This post contains affiliate links.
Green Beach, Pololu Valley, Waipi’o Valley, Uncle Roberts Night Market, Captain Cook monument hike, Snorkeling Kealakekua Bay, and Mauna Kea for sunset – these are just seven of the amazing adventure day trips to plan during your tip to the Big Island.
There are 14 climate zones in the world, and you’ll find eight of them on Hawaii’s Big Island. While it’s an extraordinary feat to have so many diverse regions concentrated in one relatively small island – it’s equally enticing to plan hiking adventures to experience them all.
During our last holiday to the Big Island in March 2020, literally the week before the World Health Organization declared a global pandemic, when borders closed and flights were suspended, we spent two weeks exploring all eight of those zones, blissfully unaware of what was to follow.
It’s that memory, and travel which continues to be restricted a year later, which made revisiting this material, yet to have been published, bitter sweet. But I hope this piece will inspire others to explore the Big Island, beyond just the beaches, when travel regulations, flights and personal comfort levels allow it. And if you happen to be an American able to travel there freely, or on the island right now, and found this article, lucky you! If you’re Canadian, check here for flight deals once you’re safe to travel!
We stayed in an Airbnb in Kailua-Kona, about 10 minutes from the airport. It was a wonderfully central location to explore all sides of the island, and offered up a beautiful sunset view from the hill, where we toasted to our days adventure each evening at sunset. We planned “adventure days” with relaxed “beach days” to recover in between, but admittedly many hiking adventure days involved a beach at some point – it is Hawaii after all. Why try to escape them?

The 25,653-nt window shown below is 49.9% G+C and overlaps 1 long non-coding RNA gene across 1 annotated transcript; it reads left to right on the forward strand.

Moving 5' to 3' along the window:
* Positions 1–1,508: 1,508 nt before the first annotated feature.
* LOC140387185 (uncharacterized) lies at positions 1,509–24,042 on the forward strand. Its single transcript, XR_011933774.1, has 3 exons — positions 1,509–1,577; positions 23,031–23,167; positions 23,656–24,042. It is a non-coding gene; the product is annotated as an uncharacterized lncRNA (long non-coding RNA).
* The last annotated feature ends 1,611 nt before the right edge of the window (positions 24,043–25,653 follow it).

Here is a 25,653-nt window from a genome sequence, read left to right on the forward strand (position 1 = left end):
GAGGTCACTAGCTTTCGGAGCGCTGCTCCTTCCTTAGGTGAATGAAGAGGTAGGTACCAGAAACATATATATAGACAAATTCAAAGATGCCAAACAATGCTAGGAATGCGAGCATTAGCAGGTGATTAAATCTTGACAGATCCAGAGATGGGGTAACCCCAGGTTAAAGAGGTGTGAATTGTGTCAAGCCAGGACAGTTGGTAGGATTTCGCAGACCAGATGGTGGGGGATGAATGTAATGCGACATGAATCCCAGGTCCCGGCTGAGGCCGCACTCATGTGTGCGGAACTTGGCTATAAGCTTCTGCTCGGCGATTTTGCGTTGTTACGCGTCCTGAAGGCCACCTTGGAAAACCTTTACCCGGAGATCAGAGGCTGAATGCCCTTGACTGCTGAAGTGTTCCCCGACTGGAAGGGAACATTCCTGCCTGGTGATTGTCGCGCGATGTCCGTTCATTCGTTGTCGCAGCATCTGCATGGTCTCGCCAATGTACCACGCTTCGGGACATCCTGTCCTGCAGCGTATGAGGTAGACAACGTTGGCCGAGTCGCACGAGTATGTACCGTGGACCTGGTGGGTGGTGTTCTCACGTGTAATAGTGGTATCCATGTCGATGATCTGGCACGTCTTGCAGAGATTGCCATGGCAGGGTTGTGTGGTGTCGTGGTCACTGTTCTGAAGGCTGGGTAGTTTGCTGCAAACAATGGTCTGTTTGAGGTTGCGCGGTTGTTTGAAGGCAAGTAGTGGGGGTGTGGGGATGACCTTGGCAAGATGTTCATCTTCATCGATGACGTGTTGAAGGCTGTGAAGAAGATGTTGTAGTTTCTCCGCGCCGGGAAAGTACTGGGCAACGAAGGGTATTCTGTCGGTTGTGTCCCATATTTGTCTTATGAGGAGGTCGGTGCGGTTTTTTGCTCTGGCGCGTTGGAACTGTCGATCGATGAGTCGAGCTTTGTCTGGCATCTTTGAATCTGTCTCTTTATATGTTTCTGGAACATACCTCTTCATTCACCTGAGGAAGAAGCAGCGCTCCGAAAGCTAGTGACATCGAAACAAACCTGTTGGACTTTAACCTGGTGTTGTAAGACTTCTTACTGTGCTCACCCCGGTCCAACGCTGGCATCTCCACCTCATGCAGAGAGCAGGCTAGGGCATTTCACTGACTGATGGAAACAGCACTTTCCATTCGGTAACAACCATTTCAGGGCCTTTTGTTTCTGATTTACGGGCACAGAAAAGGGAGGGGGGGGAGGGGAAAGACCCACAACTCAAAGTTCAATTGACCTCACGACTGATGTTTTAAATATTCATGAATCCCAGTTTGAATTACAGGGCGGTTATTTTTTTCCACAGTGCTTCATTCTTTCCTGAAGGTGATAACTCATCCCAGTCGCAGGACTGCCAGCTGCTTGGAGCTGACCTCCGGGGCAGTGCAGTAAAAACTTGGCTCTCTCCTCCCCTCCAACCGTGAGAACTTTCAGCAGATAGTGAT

We rented a 4×4 Jeep at the Kona airport, in anticipation of driving to the top of Mauna Loa, to experience the Polar Tundra climate at sunset, as well as being able to access some steep roads in the northern regions of the island by Waimea, and to travel lava rock roads in the south by Pahoa – not to mention seamlessly making the pass over the top of the island from Kona to Hilo, which can see snow at elevation in inclement weather. If you plan to venture beyond beaches and restaurants in the Kona and Kailua-Kona Coast areas, a 4×4 definitely is a consideration. Check out these car rental deals from several different rental companies. We’ve had good experiences with both Alamo and National Car Rental in the past.
I’ve written about many of the beaches on the Kona side previously, which we revisited on our rest days. In fact, last year we rented twin scooters and visited eight. Link here to get a run down on some magic places to spend a restful beach day: Touring Hawaii’s Big Island Kona Coast Beaches by Scooter
One resource we found extremely valuable was Lonely Planet’s Hawaii the Big Island. Be aware it was written in 2017 though, prior to some volcanic activity since then in the southern regions. We’ve updated you here with our experiences since then.
Green Sand Beach hike
If you want to go as far south as possible without falling off the edge of the US, South Point at the southern tip of Hawaii’s Big Island is the place to go. It is also the access area for a 2.5-mile hike in to Green Sands Beach, one of only four green sandy beaches in the world. The others are in Guam, the Galapagos Islands and Norway. The South Point Road turn off is about 50 miles south of Kona, and it’s another 30 minute’s drive on South Point Road before reaching a parking lot, where you disembark for the hike in to the beach. Along South Point Road there’s the Swedish Space Corporation’s satellite tracking station, a grassy plain, and wind turbines in the distance, but not much else on the drive in.